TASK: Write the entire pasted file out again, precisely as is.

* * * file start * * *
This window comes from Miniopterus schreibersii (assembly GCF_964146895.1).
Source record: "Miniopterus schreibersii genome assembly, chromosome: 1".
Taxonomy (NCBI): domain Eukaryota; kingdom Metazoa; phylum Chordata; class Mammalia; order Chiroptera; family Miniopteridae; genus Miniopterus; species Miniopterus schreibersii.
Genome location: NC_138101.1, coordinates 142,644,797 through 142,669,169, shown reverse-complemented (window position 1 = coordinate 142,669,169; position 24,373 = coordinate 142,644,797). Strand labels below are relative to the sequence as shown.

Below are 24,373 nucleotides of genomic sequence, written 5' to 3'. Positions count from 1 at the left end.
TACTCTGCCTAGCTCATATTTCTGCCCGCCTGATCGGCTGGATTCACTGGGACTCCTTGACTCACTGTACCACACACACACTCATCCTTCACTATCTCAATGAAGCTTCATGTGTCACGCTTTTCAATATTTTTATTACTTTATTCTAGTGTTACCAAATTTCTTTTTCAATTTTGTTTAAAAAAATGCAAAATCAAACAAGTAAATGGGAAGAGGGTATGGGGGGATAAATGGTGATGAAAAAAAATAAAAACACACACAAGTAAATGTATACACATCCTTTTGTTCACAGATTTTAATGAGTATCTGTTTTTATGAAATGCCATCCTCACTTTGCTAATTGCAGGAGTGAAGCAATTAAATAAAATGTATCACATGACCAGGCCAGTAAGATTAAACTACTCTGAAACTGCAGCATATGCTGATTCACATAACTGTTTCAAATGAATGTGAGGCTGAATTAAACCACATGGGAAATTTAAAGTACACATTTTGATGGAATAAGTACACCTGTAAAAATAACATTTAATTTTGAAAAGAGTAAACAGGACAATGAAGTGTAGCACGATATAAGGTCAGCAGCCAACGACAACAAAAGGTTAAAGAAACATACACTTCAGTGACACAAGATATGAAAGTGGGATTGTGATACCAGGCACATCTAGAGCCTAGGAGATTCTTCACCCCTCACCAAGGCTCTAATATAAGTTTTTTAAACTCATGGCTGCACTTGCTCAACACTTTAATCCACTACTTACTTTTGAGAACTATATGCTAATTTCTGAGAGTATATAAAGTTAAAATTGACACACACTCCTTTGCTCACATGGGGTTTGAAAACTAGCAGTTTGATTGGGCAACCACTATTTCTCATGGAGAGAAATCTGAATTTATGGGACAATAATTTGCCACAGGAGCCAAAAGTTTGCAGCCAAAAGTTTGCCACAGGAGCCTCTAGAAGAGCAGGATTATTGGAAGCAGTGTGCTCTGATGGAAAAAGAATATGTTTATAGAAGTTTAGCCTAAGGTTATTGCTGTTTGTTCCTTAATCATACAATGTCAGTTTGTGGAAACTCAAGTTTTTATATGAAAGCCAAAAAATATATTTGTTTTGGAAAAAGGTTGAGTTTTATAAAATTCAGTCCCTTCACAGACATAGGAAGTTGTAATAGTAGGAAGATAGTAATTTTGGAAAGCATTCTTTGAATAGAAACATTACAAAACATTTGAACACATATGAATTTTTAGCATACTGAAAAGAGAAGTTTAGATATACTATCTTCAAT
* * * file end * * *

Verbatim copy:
This window comes from Miniopterus schreibersii (assembly GCF_964146895.1).
Source record: "Miniopterus schreibersii genome assembly, chromosome: 1".
Taxonomy (NCBI): domain Eukaryota; kingdom Metazoa; phylum Chordata; class Mammalia; order Chiroptera; family Miniopteridae; genus Miniopterus; species Miniopterus schreibersii.
Genome location: NC_138101.1, coordinates 142,644,797 through 142,669,169, shown reverse-complemented (window position 1 = coordinate 142,669,169; position 24,373 = coordinate 142,644,797). Strand labels below are relative to the sequence as shown.

Below are 24,373 nucleotides of genomic sequence, written 5' to 3'. Positions count from 1 at the left end.
TACTCTGCCTAGCTCATATTTCTGCCCGCCTGATCGGCTGGATTCACTGGGACTCCTTGACTCACTGTACCACACACACACTCATCCTTCACTATCTCAATGAAGCTTCATGTGTCACGCTTTTCAATATTTTTATTACTTTATTCTAGTGTTACCAAATTTCTTTTTCAATTTTGTTTAAAAAAATGCAAAATCAAACAAGTAAATGGGAAGAGGGTATGGGGGGATAAATGGTGATGAAAAAAAATAAAAACACACACAAGTAAATGTATACACATCCTTTTGTTCACAGATTTTAATGAGTATCTGTTTTTATGAAATGCCATCCTCACTTTGCTAATTGCAGGAGTGAAGCAATTAAATAAAATGTATCACATGACCAGGCCAGTAAGATTAAACTACTCTGAAACTGCAGCATATGCTGATTCACATAACTGTTTCAAATGAATGTGAGGCTGAATTAAACCACATGGGAAATTTAAAGTACACATTTTGATGGAATAAGTACACCTGTAAAAATAACATTTAATTTTGAAAAGAGTAAACAGGACAATGAAGTGTAGCACGATATAAGGTCAGCAGCCAACGACAACAAAAGGTTAAAGAAACATACACTTCAGTGACACAAGATATGAAAGTGGGATTGTGATACCAGGCACATCTAGAGCCTAGGAGATTCTTCACCCCTCACCAAGGCTCTAATATAAGTTTTTTAAACTCATGGCTGCACTTGCTCAACACTTTAATCCACTACTTACTTTTGAGAACTATATGCTAATTTCTGAGAGTATATAAAGTTAAAATTGACACACACTCCTTTGCTCACATGGGGTTTGAAAACTAGCAGTTTGATTGGGCAACCACTATTTCTCATGGAGAGAAATCTGAATTTATGGGACAATAATTTGCCACAGGAGCCAAAAGTTTGCAGCCAAAAGTTTGCCACAGGAGCCTCTAGAAGAGCAGGATTATTGGAAGCAGTGTGCTCTGATGGAAAAAGAATATGTTTATAGAAGTTTAGCCTAAGGTTATTGCTGTTTGTTCCTTAATCATACAATGTCAGTTTGTGGAAACTCAAGTTTTTATATGAAAGCCAAAAAATATATTTGTTTTGGAAAAAGGTTGAGTTTTATAAAATTCAGTCCCTTCACAGACATAGGAAGTTGTAATAGTAGGAAGATAGTAATTTTGGAAAGCATTCTTTGAATAGAAACATTACAAAACATTTGAACACATATGAATTTTTAGCATACTGAAAAGAGAAGTTTAGATATACTATCTTCAAT